Educational resources are among the most print-heavy components of the legal industry, but a recently released practice guide from LexisNexis Legal & Professional, The Wagstaffe Group Practice Guide: Federal Civil Procedure Before Trial, is attempting to push legal learning into the modern era by including resource videos in its digital edition.
The videos in the digital edition contain explanations of concepts in the practice guide as well as supplementary notes about how to apply concepts in trial practice.
“This is an outgrowth of the YouTube Generation for lawyers. It’s a recognition that people learn how to do different things in different ways,” said James Wagstaffe, partner at Kerr & Wagstaffe and author of the practice guide videos.
Here’s a look at the digital guide and the videos:
Who the videos serve: As its title might suggest, the practice guide addresses federal civil procedure, so the resource is likely aimed at practitioners with federal civil procedure matters. The resource will be available to Lexis Advance subscribers.
At the helm: Wagstaffe, a lecturer at both UC Hastings College of Law and Stanford Law School, had the idea to include a video component in his practice guide when looking up a Latin pronunciation before a talk, something he did by seeking out a video tutorial. The videos, which he put together, are meant to explain concepts “the way I would teach it: in small bites.”
What it does: The digital edition of the practice guide contains over 150 supplementary videos embedded in its content featuring Wagstaffe offering short explanations of a given concept (they’re typically flagged with a little bearded avatar of Wagstaffe). The videos are short, usually only between two and five minutes, and typically contain a set of informational graphics that Wagstaffe can reference throughout to quickly explain a concept. The digital edition will additionally contain a “current awareness” feature, which will include new resources and updates on federal civil procedure.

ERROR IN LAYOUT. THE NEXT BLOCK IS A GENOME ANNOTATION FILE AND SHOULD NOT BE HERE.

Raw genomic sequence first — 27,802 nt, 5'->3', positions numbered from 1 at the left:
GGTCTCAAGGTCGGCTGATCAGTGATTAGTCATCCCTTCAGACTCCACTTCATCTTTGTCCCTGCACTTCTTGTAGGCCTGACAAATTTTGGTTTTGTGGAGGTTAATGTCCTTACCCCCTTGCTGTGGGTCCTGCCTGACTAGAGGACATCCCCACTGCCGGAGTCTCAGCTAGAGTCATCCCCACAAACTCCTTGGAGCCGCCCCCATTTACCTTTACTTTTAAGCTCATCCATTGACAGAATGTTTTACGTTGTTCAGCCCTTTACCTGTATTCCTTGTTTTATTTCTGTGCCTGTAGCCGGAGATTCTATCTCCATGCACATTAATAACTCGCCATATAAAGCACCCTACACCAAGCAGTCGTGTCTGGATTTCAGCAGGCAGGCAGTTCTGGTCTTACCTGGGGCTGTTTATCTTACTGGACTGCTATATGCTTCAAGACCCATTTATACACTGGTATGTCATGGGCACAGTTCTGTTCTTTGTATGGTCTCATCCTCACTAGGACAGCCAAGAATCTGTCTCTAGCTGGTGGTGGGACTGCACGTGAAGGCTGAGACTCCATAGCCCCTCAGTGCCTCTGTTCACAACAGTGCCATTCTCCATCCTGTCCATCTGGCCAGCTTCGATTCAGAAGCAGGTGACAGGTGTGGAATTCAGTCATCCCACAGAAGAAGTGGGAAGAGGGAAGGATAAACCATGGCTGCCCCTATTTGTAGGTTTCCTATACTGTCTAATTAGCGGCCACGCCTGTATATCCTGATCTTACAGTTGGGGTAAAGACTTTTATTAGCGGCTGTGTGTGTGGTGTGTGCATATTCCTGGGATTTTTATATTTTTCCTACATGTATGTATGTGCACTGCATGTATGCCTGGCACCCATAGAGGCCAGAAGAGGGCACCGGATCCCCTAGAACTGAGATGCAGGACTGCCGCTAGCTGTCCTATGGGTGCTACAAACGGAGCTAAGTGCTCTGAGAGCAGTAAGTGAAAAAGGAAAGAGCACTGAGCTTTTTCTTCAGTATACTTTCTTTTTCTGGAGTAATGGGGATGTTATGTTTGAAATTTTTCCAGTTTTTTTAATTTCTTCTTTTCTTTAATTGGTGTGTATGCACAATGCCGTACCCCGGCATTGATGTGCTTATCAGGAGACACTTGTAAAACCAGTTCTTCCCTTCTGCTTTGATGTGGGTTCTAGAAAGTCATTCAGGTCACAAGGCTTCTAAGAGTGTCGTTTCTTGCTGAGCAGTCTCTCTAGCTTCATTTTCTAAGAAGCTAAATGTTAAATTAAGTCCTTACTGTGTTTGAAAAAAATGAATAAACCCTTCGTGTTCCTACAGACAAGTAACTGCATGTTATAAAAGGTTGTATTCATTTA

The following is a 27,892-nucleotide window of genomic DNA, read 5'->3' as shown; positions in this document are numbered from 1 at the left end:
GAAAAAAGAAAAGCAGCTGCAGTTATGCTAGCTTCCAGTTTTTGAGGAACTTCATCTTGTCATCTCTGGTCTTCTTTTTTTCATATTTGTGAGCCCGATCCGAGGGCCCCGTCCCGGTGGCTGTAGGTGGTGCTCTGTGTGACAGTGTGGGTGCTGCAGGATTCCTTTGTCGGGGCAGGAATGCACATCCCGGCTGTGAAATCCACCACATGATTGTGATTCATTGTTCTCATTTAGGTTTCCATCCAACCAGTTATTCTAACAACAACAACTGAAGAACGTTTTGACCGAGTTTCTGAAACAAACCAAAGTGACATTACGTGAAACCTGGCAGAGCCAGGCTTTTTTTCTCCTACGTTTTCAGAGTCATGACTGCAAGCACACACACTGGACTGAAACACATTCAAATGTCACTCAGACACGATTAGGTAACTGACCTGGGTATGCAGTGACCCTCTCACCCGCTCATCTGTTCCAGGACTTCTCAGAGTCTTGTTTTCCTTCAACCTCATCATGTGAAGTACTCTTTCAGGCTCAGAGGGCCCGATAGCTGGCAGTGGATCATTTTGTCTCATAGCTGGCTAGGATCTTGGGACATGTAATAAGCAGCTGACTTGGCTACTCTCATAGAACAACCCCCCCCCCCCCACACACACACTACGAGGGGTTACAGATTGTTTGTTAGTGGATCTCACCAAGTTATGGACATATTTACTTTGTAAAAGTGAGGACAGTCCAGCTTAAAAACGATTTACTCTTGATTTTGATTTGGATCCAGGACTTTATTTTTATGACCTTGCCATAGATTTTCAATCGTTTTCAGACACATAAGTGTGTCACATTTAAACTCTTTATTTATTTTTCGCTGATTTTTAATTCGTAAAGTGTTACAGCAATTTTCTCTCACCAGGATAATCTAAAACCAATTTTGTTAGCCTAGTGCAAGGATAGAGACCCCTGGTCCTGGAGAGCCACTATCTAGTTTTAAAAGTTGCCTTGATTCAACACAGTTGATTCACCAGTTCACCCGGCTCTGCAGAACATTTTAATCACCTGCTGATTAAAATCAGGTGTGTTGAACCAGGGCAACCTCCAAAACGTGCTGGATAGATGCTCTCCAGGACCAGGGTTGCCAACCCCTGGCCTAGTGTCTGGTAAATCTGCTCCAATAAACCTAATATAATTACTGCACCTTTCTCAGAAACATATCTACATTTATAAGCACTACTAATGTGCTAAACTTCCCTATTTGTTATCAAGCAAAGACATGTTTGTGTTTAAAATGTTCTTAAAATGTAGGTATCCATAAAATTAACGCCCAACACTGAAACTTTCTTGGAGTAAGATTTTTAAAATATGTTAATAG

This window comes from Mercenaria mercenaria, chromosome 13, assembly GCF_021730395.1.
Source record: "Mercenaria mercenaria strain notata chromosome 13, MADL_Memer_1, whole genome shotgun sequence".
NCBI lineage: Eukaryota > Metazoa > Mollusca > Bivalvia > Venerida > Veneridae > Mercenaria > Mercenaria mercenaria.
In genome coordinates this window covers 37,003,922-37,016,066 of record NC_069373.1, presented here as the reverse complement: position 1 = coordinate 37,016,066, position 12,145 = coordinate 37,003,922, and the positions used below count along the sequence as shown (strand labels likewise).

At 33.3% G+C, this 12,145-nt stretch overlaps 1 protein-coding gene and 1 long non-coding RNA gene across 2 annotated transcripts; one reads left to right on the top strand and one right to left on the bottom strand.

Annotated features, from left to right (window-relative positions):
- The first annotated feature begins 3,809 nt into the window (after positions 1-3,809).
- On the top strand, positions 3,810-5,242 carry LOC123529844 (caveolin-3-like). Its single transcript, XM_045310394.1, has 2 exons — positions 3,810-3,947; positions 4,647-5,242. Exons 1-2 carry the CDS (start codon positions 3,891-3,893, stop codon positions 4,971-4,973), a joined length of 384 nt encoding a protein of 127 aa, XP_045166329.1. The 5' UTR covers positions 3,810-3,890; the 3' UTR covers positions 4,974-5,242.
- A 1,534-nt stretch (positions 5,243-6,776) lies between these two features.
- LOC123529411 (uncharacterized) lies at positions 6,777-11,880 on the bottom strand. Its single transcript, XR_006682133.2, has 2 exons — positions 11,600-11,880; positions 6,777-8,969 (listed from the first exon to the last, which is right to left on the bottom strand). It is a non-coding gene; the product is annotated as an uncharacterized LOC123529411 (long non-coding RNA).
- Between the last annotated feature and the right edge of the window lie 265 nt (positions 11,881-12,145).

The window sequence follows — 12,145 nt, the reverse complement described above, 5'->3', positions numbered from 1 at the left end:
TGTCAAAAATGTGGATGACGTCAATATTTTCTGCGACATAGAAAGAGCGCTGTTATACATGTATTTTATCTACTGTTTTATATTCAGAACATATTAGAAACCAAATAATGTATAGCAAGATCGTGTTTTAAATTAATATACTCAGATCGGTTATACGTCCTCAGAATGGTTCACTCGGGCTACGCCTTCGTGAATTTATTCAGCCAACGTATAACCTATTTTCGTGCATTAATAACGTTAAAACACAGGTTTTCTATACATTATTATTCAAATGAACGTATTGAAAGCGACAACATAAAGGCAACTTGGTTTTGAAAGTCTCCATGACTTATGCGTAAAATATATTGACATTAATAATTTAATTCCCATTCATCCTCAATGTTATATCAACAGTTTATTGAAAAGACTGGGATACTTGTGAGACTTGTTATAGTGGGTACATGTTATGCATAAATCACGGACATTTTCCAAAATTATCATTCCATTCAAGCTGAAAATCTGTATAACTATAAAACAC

What it’s trying to do: Video tutorials are becoming a bigger facet of education technology. Massive online open courses (MOOCs, for a fun acronym), available on many major platforms like Coursera Inc. and Khan Academy, typically feature video lectures coupled with lecture text. They’ve also boomed in the tech industry, where professionals are often expected to teach themselves how to do a new task or use a new tool on the job. Perhaps unsurprisingly, this video-based learning hasn’t made quite as much headway in the legal sector.
Wagstaffe explained that the video component of the digital guide is designed for attorneys, especially newer lawyers, who are looking for a quick reference for a practical matter aligned with current learning tools. “I think it’s practical scholarship,” Wagstaffe explained. “It’s a product that’s designed to match the way people actually learn when they’re getting ready to practice as a lawyer,” he also added.
Will it take? Wagstaffe admitted that while the digital edition of the practical guide is designed to capitalize on new technology for better learning, many attorneys are still attached to their hardcover tomes and physical libraries. “There’s been a historic bias among older lawyers favoring print. Not even online, they want a book,” he said, adding that some attorneys think that YouTube and other video streaming services are purely for entertainment value.
Wagstaffe said some attorneys are likely to overlook the videos in the digital edition altogether in favor of just buying the three-volume, 3,700-page tome to keep on hand in an office. In spite of legal’s tendency toward print, Wagstaffe believes the video guides could still provide some incentive to adopt new learning and resource traditions. “A product like this hopefully opens the floodgates,” he said.